Regulation mudguards

Regulation width mudguards

Now, I know this subject has been chewed over many times in the past, but it seems the message isn’t getting through. MUDGUARDS. Why the hell do people insist on not fitting them and why do they submit themselves to the unpleasantness that results from the omission of their fitment? Surely the fact that this accessory has been available to the cyclist since the inception of the modern bicycle is testament to their worth. Yet time after time I witness examples of the failure to invest in such a cheap yet effective aid to pedalling comfort. Only the other night, a classic example of this strange and confused logic appeared on the road before me, resulting in my arriving home in an even more vexed state than usual. [I doubt it – ed.]

Fair play to this particular individual, whose presence on the road could not be missed when travelling by whatever means of transport one employed that night. His bike was adorned with several powerful flashing lights, the two panniers carried clearly-seen reflective strips and just visible below them were similar adornments on his overshoes. Finally, completing this ensemble, his torso was covered in a bright yellow rain top. Perfect, except for the inky black smear that ran vertically down the back from his neck to his waist looking horribly similar to the aftermath of spilling a container of sump oil down the side of a work bench. What impression this mobile waste spillage gives other road users is not difficult to imagine; as to the reception one might receive when arriving at journey’s end, who knows?

Doubtless your boss at work or dinner party host will announce in a primly disgusted voice similar to the effete ‘Lady’ of David Walliams in Little Britain; “He’s a cyclist you know”, provoking the usual comments about men in tights. You have to wonder why retailers don’t simply put a black stripe down the back of these garments – or are they in league with washing powder manufacturers? “New Bold removes all known road grease.” In fact, what there should be is a levy on all bikes sold without mudguards, the exceptions being labelled with a clear sign saying; “Only to be used for racing or off-road activities”. Anyone transgressing this legislation should be made to report to the nearest police station and explain exactly why their cycle is bereft of fenders. And that doesn’t include those fancy strips of plastic that seem to have found their way onto many so-called racing bikes.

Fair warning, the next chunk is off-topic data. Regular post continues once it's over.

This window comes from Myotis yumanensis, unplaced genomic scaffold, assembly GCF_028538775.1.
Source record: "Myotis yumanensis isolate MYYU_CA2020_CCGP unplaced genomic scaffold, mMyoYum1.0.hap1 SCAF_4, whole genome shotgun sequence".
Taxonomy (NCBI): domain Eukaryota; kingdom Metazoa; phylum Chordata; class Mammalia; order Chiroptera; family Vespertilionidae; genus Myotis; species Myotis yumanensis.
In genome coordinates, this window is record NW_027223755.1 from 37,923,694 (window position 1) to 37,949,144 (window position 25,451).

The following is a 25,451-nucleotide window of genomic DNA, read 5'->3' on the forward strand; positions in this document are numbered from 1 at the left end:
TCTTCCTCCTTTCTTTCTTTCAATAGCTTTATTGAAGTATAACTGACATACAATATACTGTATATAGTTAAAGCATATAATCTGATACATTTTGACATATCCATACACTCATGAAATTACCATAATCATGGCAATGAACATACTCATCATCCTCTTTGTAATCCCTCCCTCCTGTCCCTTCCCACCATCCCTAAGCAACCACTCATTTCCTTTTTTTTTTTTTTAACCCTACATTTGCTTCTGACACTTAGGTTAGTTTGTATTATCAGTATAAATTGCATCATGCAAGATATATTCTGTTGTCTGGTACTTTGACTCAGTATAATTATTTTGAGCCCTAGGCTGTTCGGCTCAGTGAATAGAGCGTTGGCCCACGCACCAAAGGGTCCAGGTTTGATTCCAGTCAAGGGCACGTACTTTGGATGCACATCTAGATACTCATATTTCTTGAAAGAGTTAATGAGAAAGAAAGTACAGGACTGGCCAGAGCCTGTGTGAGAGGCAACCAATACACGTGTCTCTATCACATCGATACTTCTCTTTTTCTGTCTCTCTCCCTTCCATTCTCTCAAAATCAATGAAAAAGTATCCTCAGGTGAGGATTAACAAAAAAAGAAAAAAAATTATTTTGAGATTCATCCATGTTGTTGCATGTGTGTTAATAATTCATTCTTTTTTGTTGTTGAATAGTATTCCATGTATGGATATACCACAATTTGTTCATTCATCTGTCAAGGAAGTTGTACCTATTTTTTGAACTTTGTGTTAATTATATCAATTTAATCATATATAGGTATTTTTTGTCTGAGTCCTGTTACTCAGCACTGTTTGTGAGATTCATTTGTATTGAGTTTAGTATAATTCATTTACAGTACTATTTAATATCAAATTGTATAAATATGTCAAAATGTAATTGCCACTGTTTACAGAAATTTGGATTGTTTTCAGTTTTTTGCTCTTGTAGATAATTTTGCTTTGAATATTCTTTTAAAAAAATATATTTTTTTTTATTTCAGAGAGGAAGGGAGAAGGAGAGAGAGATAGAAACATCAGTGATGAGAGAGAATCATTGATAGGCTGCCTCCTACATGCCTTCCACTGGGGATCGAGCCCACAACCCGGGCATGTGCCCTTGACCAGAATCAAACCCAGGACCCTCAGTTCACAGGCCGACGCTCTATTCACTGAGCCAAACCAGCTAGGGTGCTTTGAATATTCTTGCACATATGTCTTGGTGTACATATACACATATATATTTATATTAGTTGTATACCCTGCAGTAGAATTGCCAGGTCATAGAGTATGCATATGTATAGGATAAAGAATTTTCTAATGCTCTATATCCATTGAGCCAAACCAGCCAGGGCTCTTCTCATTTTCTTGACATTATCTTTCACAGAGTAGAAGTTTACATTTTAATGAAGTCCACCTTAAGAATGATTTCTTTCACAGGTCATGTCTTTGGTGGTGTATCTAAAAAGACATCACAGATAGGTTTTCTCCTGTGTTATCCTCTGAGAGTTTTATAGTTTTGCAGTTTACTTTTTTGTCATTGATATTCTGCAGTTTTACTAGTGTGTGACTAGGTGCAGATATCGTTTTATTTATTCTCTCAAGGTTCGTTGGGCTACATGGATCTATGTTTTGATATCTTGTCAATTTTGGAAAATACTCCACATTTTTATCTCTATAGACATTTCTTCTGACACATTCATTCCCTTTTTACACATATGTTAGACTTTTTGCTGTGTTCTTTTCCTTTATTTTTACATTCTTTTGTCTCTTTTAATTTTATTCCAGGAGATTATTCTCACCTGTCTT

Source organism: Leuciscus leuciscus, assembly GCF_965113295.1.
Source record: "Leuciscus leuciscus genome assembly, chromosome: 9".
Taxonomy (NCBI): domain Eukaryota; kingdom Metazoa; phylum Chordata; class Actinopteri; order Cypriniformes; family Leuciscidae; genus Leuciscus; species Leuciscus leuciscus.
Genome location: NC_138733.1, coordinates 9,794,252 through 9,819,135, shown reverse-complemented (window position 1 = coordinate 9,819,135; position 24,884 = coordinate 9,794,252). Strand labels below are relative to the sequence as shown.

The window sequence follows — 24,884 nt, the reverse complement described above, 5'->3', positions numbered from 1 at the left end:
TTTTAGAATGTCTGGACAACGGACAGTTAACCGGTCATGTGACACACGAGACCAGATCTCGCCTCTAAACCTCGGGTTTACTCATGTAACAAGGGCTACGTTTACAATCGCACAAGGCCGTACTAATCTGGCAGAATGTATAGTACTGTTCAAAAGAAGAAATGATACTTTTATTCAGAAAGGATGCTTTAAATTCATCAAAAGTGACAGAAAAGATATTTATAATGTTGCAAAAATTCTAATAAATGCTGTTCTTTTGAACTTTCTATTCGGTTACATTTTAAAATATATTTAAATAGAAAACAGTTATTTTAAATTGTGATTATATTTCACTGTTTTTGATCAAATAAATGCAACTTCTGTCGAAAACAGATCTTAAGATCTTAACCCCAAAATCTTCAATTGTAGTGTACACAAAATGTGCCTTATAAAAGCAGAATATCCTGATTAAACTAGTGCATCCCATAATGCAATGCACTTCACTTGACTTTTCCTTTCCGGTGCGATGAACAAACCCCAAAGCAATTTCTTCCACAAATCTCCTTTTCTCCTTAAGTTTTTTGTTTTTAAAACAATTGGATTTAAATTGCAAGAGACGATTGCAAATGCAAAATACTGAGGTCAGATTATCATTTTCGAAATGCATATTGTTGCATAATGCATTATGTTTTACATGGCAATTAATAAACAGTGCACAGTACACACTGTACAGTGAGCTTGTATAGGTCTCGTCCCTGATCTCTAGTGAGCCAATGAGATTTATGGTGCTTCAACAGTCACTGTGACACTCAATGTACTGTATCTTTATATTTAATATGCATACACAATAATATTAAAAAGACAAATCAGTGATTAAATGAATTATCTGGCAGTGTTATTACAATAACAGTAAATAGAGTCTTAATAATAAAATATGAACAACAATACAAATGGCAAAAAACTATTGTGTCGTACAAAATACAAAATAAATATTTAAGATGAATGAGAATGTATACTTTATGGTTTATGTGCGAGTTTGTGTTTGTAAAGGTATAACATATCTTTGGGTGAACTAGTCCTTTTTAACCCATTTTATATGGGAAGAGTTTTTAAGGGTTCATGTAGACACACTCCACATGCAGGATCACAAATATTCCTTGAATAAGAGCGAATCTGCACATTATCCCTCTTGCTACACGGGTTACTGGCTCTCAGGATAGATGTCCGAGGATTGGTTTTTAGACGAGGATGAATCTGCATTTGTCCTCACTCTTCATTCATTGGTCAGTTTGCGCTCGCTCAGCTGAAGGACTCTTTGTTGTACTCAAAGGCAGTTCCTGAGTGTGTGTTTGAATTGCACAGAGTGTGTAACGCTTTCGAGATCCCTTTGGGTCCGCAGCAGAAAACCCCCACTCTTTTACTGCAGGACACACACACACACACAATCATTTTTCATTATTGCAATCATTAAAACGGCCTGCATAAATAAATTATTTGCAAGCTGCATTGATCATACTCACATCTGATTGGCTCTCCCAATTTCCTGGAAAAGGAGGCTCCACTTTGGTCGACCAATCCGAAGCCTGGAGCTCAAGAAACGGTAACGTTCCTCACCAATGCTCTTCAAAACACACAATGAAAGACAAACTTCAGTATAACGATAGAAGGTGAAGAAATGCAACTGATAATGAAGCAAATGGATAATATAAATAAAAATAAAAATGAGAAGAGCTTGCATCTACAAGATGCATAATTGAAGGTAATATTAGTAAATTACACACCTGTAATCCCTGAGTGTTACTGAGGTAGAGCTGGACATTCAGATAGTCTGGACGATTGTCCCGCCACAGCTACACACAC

Mudguards need to be a regulation width, so as to ensure both rider and public are safeguarded against assault from the slurry of asphalt-borne detritus. Also, the front ‘guard needs a mud flap and all rear ones a reflector. People need to be more considerate to riders of my age; gone are the days when I could churn away at the front of the bunch for mile after mile. A certain amount of conservation and metering of effort has crept into the equation nowadays and nobody [not even you – ed.]should be subjected to a continual spray of liquid excrement.

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